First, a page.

I’m reviving this (semi) popular series (the last one, almost a month ago, was about Jeremy Jeffress) because I saw this tweet @ me Monday:
Well. “Impact name” aside, Trevor Rosenthal was a lights-out closer for the Cardinals in 2014 and 2015 before he began to run into elbow trouble in 2016. It got bad enough that he was shut down in August 2017 and had Tommy John surgery that month.
Rosenthal missed the entire 2018 season and then was ridiculously bad in 2019, splitting his year between the Nationals and Tigers. In 22 appearances covering 15⅓ innings, he issued 26 walks — that’s 15.3 per nine innings — and posted a 13.50 ERA and 2.413 WHIP. You could have been forgiven if you thought he was done.
He signed with the Royals and threw well enough for them — 3.29 ERA, 1.171 WHIP, 13.8 strikeout/nine innings ratio — that they were able to trade him to the Padres for Edward Olivares and prospect Dylan Coleman in August.
And then Rosenthal was lights-out down the stretch for San Diego. Nine outings, 10 innings, only four baserunners (three hits, one walk) and 17 strikeouts. Overall he posted a 1.90 ERA, 0.845 WHIP and 11 saves in 12 appearances in the pandemic-shortened 2020 season. (He did get lit up in the postseason by both the Cardinals and Dodgers, though.)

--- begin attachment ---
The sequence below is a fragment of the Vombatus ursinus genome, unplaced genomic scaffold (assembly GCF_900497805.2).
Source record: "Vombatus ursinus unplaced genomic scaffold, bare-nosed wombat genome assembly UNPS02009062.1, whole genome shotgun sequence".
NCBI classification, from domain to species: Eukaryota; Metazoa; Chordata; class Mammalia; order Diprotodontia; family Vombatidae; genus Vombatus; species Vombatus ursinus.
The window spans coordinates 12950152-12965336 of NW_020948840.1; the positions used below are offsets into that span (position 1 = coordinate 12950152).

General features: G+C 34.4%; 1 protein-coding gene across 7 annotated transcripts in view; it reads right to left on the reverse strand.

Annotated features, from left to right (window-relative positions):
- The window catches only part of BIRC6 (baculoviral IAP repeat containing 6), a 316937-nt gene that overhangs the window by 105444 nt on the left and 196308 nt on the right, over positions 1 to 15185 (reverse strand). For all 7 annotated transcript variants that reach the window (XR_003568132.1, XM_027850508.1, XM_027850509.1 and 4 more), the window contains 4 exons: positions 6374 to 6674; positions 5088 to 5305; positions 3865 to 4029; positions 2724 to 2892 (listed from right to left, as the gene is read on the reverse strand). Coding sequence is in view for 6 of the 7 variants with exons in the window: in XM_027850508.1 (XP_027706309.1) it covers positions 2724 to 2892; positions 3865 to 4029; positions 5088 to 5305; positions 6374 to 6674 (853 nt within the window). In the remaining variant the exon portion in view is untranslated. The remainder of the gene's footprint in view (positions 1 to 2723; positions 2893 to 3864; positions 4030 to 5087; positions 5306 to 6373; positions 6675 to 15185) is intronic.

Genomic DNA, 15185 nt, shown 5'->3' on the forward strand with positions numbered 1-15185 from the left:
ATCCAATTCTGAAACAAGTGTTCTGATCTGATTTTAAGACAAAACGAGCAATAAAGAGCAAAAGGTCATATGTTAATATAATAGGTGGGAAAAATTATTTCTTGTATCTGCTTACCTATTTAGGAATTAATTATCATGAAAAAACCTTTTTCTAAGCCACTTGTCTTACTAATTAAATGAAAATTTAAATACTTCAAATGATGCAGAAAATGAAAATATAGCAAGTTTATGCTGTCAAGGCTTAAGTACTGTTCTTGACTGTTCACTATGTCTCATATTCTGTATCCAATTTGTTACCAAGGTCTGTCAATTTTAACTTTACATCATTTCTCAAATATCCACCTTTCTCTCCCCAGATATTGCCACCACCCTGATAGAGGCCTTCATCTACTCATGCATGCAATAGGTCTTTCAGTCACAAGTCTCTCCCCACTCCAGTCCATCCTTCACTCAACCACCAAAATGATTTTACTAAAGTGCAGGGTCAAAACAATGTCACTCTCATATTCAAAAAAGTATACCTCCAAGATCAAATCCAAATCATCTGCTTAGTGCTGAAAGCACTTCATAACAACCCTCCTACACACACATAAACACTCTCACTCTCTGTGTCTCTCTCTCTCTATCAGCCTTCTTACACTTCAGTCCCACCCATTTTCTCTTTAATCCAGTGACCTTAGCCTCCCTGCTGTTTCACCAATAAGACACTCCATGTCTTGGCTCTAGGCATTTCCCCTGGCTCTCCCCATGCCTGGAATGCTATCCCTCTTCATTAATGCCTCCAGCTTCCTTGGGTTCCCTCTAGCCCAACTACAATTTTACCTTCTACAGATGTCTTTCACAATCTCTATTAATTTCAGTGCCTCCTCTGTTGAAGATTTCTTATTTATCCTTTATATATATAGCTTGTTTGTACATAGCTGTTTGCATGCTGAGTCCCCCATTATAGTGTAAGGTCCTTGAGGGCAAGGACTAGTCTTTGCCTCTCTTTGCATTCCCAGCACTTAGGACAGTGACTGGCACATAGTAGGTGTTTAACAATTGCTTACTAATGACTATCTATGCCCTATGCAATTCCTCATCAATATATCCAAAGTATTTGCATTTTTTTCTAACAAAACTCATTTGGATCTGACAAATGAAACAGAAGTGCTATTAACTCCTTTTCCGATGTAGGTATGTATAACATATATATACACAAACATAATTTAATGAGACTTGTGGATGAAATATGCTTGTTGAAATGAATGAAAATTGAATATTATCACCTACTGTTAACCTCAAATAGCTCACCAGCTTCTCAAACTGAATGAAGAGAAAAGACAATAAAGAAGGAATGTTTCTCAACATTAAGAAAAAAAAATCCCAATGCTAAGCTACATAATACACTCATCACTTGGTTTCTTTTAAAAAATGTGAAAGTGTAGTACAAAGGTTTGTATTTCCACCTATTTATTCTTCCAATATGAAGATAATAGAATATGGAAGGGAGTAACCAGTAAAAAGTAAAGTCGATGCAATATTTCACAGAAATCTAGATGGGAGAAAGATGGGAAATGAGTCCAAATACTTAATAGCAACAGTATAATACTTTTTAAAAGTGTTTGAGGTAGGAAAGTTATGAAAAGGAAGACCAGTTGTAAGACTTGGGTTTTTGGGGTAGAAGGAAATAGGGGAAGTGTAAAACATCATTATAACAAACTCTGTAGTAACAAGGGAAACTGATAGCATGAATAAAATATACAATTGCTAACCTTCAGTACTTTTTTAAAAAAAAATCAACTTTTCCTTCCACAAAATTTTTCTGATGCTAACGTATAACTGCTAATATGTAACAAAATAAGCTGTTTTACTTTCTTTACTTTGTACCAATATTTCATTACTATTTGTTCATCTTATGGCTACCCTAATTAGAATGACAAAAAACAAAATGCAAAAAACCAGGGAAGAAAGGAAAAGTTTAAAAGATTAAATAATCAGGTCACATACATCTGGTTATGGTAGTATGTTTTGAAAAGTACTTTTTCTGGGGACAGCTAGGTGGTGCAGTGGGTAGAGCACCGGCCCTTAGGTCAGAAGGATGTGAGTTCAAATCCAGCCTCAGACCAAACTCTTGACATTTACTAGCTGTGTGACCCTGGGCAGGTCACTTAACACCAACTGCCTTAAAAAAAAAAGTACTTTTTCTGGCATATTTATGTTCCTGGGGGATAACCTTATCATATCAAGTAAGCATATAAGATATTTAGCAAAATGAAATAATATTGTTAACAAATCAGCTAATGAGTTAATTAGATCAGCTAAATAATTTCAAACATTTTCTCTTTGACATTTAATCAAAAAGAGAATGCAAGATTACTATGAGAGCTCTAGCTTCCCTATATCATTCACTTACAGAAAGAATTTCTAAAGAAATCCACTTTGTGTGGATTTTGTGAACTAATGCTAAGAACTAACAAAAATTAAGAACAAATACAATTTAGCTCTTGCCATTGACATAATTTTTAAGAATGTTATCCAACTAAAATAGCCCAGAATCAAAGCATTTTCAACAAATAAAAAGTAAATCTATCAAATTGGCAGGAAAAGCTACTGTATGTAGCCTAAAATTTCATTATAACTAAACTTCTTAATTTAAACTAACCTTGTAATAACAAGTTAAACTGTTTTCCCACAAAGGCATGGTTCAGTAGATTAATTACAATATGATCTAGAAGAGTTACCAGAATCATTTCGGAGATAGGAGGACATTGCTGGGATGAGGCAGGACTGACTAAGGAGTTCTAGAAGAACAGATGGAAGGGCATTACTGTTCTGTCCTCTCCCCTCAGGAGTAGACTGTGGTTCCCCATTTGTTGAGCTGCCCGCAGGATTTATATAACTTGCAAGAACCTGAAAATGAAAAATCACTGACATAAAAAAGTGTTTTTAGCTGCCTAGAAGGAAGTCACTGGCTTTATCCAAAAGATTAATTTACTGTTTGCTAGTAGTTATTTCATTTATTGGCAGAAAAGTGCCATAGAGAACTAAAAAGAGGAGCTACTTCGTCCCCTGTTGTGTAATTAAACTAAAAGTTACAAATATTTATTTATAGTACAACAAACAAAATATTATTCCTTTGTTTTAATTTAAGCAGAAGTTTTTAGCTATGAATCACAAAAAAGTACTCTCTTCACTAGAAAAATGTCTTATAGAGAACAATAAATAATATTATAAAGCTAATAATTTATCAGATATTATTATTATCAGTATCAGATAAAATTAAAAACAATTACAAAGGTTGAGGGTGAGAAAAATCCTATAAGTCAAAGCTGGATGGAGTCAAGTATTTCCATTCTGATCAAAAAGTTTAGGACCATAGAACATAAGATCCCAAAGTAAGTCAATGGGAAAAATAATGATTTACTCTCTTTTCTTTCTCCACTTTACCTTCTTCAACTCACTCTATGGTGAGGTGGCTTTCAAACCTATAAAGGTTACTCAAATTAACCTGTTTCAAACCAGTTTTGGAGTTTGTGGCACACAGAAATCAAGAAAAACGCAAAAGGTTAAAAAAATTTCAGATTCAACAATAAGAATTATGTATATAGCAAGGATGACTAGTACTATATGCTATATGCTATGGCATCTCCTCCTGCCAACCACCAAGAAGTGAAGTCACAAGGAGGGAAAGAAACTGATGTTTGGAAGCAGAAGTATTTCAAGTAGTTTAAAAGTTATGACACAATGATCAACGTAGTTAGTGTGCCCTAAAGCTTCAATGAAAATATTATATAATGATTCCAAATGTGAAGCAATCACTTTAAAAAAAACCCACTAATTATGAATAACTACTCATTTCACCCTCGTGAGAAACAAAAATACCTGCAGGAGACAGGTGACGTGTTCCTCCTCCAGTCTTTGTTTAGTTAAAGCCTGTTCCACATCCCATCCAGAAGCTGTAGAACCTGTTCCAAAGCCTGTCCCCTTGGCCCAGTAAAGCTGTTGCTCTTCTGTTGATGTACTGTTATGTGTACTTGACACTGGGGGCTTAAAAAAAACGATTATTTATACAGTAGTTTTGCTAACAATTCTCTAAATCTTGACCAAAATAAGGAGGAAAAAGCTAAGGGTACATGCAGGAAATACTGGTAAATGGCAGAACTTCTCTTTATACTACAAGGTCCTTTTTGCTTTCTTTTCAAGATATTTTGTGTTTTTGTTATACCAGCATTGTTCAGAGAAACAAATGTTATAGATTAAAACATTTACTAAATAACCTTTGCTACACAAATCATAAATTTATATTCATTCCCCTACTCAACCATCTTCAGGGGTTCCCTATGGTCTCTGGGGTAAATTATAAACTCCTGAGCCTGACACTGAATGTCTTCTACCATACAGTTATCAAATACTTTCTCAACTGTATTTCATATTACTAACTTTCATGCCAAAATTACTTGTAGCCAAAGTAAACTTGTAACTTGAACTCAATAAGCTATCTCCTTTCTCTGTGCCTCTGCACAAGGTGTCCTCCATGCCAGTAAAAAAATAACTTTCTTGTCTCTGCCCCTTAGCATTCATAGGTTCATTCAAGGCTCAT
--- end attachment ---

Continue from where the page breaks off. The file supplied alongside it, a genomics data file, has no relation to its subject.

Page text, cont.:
Per Fangraphs, Rosenthal is still throwing a 98 mile per hour fastball. In 2020, he also developed a slider for the first time and averages 87.6 miles per hour on that, almost the speed of a Kyle Hendricks fastball.
The most Rosenthal has ever made in a season is $7 million. That was a one-year free-agent deal the Nationals signed him to before 2019. (And you think the Cubs sign bad contracts — that was a really bad deal for the Nats, who released him in June 2019.) He’ll turn 31 in May and would likely be cheaper than, say, David Robertson.
There’s a report out that the Mets are interested in Rosenthal:
Mets have stayed in touch with Trevor Rosenthal's camp and are clearly "in" on the reliever.— Mike Puma (@NYPost_Mets) February 15, 2021
The Cubs should grab him now.
Here’s what I would offer: $2.5 million base, then incentives for games finished up to 50 (meaning he’d be closing) that would make it a $5 million deal, and a mutual option for 2022 for $7 million with a $500,000 buyout. He’s got significant closing experience and could take over if Craig Kimbrel gets hurt or is bad again.
Who says no?
This poll is closed
... should be signed by the Cubs at the terms noted in the article
... should be signed by the Cubs, but for different terms (leave in comments)
... should not be signed by the Cubs